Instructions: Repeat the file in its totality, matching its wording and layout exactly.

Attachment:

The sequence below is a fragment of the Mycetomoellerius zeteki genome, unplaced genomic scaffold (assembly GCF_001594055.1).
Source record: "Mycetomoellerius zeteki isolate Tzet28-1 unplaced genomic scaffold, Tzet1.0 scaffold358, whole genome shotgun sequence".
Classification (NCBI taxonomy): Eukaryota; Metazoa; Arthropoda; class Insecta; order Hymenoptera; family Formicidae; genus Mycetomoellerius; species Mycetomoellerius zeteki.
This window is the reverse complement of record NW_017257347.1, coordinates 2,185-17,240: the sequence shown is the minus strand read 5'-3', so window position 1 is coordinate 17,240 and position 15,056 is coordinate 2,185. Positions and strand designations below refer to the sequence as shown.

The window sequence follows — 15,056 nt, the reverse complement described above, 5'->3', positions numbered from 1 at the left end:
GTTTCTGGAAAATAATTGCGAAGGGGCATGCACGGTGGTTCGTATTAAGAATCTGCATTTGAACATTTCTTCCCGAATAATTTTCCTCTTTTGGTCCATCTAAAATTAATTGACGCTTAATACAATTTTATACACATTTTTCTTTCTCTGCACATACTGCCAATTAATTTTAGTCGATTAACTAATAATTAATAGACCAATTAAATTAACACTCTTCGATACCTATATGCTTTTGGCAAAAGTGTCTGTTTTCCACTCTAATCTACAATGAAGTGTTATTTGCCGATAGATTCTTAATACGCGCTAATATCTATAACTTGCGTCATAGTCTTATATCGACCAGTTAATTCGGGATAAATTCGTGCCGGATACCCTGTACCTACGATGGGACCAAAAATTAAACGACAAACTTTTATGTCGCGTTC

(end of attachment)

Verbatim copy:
The sequence below is a fragment of the Mycetomoellerius zeteki genome, unplaced genomic scaffold (assembly GCF_001594055.1).
Source record: "Mycetomoellerius zeteki isolate Tzet28-1 unplaced genomic scaffold, Tzet1.0 scaffold358, whole genome shotgun sequence".
Classification (NCBI taxonomy): Eukaryota; Metazoa; Arthropoda; class Insecta; order Hymenoptera; family Formicidae; genus Mycetomoellerius; species Mycetomoellerius zeteki.
This window is the reverse complement of record NW_017257347.1, coordinates 2,185-17,240: the sequence shown is the minus strand read 5'-3', so window position 1 is coordinate 17,240 and position 15,056 is coordinate 2,185. Positions and strand designations below refer to the sequence as shown.

The window sequence follows — 15,056 nt, the reverse complement described above, 5'->3', positions numbered from 1 at the left end:
GTTTCTGGAAAATAATTGCGAAGGGGCATGCACGGTGGTTCGTATTAAGAATCTGCATTTGAACATTTCTTCCCGAATAATTTTCCTCTTTTGGTCCATCTAAAATTAATTGACGCTTAATACAATTTTATACACATTTTTCTTTCTCTGCACATACTGCCAATTAATTTTAGTCGATTAACTAATAATTAATAGACCAATTAAATTAACACTCTTCGATACCTATATGCTTTTGGCAAAAGTGTCTGTTTTCCACTCTAATCTACAATGAAGTGTTATTTGCCGATAGATTCTTAATACGCGCTAATATCTATAACTTGCGTCATAGTCTTATATCGACCAGTTAATTCGGGATAAATTCGTGCCGGATACCCTGTACCTACGATGGGACCAAAAATTAAACGACAAACTTTTATGTCGCGTTC